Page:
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"Framework Laptop Impressions"

Posted: 11 January, 2023

I've been on the fence about buying a Framework laptop for the last few months. Technically I don't need to upgrade; I have a very serviceable XPS15, but it runs hot, the fans are super noisy, and it's a bit too heavy when I'm single-bagging a trip abroad. Ideally, I want something like my old X1 Carbon: light, with good battery life and an excellent keyboard.

Since it's Xmas (was) I specced out one of the i12 options "just to see", then realised I could cover the cost by selling the XPS and end up with money to spare. And... here we are.

It took five days to arrive, and much to my disappointment, I didn't have to build the entire machine from scratch. Instead, the DIY option means "stick the RAM, and Nvme drive in", which is fun, but not the full Mechano build I was hoping for.

That said, opening up this laptop is lovely...

Every part has a QR code attached—even the USB-C cable for the power adaptor (!) and the UK 3-pin plug(!!)—screws are standardised, and the internals have printed notes/comments dotted about to identify edge connectors and core parts. It's confidence-inspiring if you don't know your way around laptop internals.

Mine didn't come with an OS installed. I opted for Fedora, which, having checked the forum, offers the best out-of-the-box experience. After setup, I went through the notes to install TLP and Powertop and added the arguments to Grub to enable the keyboard brightness controls. On reboot, everything was fine and worked as expected. From cold, the entire setup process took less than 15 minutes.

Wow. This laptop boots faster than anything else I have in the house, except maybe my Amiga. Lovely!

I'm only on my second charge, but the battery looks like it'll cruise past 6 hours tonight. I'd like to see how long it lasts when I'm programming/compiling frequently, but I'm confident it'll smash the XPS, which rarely broke past 3.

Sleep and Hibernate seem to be working, which is also something the XPS struggled with—it never missed an opportunity to cook itself in my bag, unless I switched it off—but it's still early days...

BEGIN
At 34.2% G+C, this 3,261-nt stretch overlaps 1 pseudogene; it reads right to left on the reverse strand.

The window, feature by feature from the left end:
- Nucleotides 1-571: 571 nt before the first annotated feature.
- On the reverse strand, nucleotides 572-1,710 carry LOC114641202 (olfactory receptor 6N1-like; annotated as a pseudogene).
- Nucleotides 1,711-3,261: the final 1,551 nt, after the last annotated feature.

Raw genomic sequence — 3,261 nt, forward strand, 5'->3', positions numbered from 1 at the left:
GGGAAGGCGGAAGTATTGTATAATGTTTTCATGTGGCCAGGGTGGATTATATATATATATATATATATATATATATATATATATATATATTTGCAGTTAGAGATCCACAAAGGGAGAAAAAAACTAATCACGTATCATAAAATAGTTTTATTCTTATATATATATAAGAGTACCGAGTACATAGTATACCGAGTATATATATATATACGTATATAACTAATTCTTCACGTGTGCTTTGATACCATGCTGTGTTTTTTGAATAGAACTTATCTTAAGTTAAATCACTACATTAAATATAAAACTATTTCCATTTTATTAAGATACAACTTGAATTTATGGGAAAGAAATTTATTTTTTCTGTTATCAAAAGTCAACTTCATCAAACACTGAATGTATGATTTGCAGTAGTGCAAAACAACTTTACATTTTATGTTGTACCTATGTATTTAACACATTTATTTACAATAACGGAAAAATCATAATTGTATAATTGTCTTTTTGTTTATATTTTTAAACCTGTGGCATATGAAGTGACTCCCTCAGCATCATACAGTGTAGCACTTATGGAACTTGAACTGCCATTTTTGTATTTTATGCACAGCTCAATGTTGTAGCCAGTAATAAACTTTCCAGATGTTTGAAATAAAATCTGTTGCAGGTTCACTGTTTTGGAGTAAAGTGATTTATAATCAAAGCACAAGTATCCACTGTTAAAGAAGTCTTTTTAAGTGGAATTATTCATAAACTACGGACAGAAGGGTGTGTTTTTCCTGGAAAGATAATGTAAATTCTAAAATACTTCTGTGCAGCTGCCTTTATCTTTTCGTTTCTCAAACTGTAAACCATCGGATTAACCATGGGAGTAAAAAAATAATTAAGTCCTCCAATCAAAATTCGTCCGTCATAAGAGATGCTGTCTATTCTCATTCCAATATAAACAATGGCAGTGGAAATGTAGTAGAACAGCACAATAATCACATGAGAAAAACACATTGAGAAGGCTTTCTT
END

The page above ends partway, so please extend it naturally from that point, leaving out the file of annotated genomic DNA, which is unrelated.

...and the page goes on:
The screen is glossy, which I'm generally not a fan of, but it's bright, the picture quality is great, and in my usage so far, the reflections haven't been noticeable. Wayland's scaling can lead to a soft look on certain apps that don't scale themselves, but I've not found that particularly offensive or out of place. The screen has a soft-ish look, anyway.

I've done a few things to push it and force the fans on, and (I'm pleased to say) under heavy load, it's pretty quiet. I can't hear it over the TV. The top's remained cool, and the bottom is warm but not bollock cooking. Again, a massive improvement over the XPS.

The trackpad is OK but could be better. Fingers glide well, and it responds to left and right clicks better than some I've used, but if I had any grumble, it'd be that the area for right-clicking is too small. In practice, I hit it when I need it, but this feels like something that needs a tweak. Also, it'll be interesting to see how long it lasts. It's not cheap, exactly, but it feels less robust than everything else.

The keyboard is excellent. Possibly the closest in feel to my old X1 carbon (my favourite laptop keyboard) that I've come across. The control key is easy to reach, and home/end/page up and down are mapped as FN's on the cursor cluster, which reminds me of the Mac. Very usable and extremely comfortable. It's going to be great to program on, which I'm pleased about.

In terms of ports, I bought 3xUSB C, 1xMicroSD and 1xHDMI. I've yet to try hot-swapping them (in fact, I've no idea if that's even possible), but I like having an HDMI port in my bag for those occasions when I need to hook up to something.

Of course, the real test is whether I can upgrade this machine in the future. I held off up to now because of the "will they, won't they" question of parts and support, but I feel a lot more confident having seen the mainboard upgrades Framework released for i11 to i12. If they came out with an AMD option, I'd be all over it like a rash...

I desperately want to cut down on my e-waste, so it'd be amazing to keep this machine running for the next ten years, upgrading bits and pieces as I go. I'm still rocking a 2013 Retina MBP for DJing, so it should be possible...Right?

But, even if this dies on the vine, it's the cheapest laptop I've ever bought. It's light, good looking, and first impressions are very, very good.

Let's see how I get on...